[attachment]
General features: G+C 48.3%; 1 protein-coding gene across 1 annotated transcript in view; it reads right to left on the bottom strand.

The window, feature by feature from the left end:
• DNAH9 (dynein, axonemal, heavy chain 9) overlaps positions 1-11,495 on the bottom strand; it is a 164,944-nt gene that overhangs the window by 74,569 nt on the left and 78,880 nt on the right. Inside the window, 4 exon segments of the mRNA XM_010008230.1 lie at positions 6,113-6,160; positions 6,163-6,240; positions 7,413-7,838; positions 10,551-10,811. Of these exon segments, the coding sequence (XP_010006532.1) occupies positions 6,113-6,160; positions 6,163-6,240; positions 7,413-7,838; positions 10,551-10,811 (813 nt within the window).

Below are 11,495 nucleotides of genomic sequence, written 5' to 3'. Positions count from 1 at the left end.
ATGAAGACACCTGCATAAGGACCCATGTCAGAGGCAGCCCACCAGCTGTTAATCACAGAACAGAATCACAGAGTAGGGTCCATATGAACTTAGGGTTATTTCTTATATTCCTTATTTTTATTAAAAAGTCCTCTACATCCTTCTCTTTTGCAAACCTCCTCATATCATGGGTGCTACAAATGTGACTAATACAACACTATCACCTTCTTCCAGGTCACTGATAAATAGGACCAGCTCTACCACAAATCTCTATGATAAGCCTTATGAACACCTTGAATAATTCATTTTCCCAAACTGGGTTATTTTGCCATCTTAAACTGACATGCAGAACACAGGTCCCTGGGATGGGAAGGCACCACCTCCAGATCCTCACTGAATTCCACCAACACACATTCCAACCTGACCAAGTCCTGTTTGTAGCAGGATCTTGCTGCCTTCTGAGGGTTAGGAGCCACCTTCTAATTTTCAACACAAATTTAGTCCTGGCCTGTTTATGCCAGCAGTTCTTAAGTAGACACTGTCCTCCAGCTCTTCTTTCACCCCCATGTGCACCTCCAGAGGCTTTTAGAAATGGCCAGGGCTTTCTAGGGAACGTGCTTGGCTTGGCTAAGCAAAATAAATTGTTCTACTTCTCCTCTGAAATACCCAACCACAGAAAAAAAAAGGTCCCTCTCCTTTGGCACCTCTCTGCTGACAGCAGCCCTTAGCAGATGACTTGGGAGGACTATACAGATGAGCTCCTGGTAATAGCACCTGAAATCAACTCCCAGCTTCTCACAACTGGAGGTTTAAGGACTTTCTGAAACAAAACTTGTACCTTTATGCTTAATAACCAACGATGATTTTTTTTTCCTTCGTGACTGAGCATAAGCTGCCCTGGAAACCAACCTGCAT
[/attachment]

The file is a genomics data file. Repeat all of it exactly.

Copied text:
General features: G+C 48.3%; 1 protein-coding gene across 1 annotated transcript in view; it reads right to left on the bottom strand.

The window, feature by feature from the left end:
• DNAH9 (dynein, axonemal, heavy chain 9) overlaps positions 1-11,495 on the bottom strand; it is a 164,944-nt gene that overhangs the window by 74,569 nt on the left and 78,880 nt on the right. Inside the window, 4 exon segments of the mRNA XM_010008230.1 lie at positions 6,113-6,160; positions 6,163-6,240; positions 7,413-7,838; positions 10,551-10,811. Of these exon segments, the coding sequence (XP_010006532.1) occupies positions 6,113-6,160; positions 6,163-6,240; positions 7,413-7,838; positions 10,551-10,811 (813 nt within the window).

Below are 11,495 nucleotides of genomic sequence, written 5' to 3'. Positions count from 1 at the left end.
ATGAAGACACCTGCATAAGGACCCATGTCAGAGGCAGCCCACCAGCTGTTAATCACAGAACAGAATCACAGAGTAGGGTCCATATGAACTTAGGGTTATTTCTTATATTCCTTATTTTTATTAAAAAGTCCTCTACATCCTTCTCTTTTGCAAACCTCCTCATATCATGGGTGCTACAAATGTGACTAATACAACACTATCACCTTCTTCCAGGTCACTGATAAATAGGACCAGCTCTACCACAAATCTCTATGATAAGCCTTATGAACACCTTGAATAATTCATTTTCCCAAACTGGGTTATTTTGCCATCTTAAACTGACATGCAGAACACAGGTCCCTGGGATGGGAAGGCACCACCTCCAGATCCTCACTGAATTCCACCAACACACATTCCAACCTGACCAAGTCCTGTTTGTAGCAGGATCTTGCTGCCTTCTGAGGGTTAGGAGCCACCTTCTAATTTTCAACACAAATTTAGTCCTGGCCTGTTTATGCCAGCAGTTCTTAAGTAGACACTGTCCTCCAGCTCTTCTTTCACCCCCATGTGCACCTCCAGAGGCTTTTAGAAATGGCCAGGGCTTTCTAGGGAACGTGCTTGGCTTGGCTAAGCAAAATAAATTGTTCTACTTCTCCTCTGAAATACCCAACCACAGAAAAAAAAAGGTCCCTCTCCTTTGGCACCTCTCTGCTGACAGCAGCCCTTAGCAGATGACTTGGGAGGACTATACAGATGAGCTCCTGGTAATAGCACCTGAAATCAACTCCCAGCTTCTCACAACTGGAGGTTTAAGGACTTTCTGAAACAAAACTTGTACCTTTATGCTTAATAACCAACGATGATTTTTTTTTCCTTCGTGACTGAGCATAAGCTGCCCTGGAAACCAACCTGCAT